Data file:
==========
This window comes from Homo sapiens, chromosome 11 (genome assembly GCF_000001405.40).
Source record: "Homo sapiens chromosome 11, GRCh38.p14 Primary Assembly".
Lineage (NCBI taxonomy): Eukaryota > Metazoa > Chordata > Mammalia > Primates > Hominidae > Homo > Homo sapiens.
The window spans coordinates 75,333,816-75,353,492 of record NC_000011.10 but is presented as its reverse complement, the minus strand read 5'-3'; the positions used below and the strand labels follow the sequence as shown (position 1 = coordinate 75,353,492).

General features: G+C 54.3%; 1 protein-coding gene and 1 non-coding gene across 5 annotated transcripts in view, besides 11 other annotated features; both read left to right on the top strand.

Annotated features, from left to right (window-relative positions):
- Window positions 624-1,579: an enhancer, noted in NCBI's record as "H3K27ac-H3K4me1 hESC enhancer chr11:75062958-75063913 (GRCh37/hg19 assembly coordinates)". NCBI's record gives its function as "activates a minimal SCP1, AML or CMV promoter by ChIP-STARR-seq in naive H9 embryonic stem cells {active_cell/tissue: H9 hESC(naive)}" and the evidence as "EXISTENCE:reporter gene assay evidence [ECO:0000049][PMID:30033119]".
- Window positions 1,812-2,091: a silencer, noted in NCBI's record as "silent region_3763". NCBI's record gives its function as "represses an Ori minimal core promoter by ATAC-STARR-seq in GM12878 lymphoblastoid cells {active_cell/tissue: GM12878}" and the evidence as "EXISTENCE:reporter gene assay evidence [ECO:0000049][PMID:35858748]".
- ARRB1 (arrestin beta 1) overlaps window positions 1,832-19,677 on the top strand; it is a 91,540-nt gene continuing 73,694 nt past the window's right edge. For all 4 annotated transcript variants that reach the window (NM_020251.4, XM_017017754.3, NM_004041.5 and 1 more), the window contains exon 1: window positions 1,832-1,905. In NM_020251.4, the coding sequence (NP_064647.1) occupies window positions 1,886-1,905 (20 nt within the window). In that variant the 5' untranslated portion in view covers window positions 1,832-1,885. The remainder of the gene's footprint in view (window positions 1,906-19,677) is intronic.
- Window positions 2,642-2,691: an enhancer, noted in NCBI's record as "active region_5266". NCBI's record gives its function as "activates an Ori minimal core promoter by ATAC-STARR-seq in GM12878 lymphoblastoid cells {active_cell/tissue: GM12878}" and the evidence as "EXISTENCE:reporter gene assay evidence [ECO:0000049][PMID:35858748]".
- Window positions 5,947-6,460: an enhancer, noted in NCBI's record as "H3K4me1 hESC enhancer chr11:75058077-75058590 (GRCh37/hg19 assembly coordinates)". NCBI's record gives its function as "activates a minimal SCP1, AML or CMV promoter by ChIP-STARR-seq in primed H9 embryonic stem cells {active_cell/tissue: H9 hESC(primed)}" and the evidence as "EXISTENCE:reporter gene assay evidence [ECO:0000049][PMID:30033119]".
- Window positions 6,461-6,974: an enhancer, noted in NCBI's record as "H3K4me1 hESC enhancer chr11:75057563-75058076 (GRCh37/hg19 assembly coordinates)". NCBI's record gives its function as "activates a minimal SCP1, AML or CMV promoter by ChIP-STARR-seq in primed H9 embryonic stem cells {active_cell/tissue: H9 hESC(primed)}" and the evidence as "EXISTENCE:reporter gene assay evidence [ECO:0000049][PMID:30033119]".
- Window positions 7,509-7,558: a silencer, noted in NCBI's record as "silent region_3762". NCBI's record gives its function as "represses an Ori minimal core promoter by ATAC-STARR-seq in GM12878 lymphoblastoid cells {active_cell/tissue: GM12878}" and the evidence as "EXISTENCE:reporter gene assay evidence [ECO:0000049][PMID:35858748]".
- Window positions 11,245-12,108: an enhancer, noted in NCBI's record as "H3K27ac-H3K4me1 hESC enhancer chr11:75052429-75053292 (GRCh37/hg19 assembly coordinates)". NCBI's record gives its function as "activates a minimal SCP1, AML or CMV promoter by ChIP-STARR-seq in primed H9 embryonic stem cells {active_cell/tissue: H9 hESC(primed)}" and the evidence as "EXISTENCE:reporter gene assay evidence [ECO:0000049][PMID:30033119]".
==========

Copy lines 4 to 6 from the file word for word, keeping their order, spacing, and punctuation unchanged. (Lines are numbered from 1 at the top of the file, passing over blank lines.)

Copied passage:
The window spans coordinates 75,333,816-75,353,492 of record NC_000011.10 but is presented as its reverse complement, the minus strand read 5'-3'; the positions used below and the strand labels follow the sequence as shown (position 1 = coordinate 75,353,492).

General features: G+C 54.3%; 1 protein-coding gene and 1 non-coding gene across 5 annotated transcripts in view, besides 11 other annotated features; both read left to right on the top strand.

Annotated features, from left to right (window-relative positions):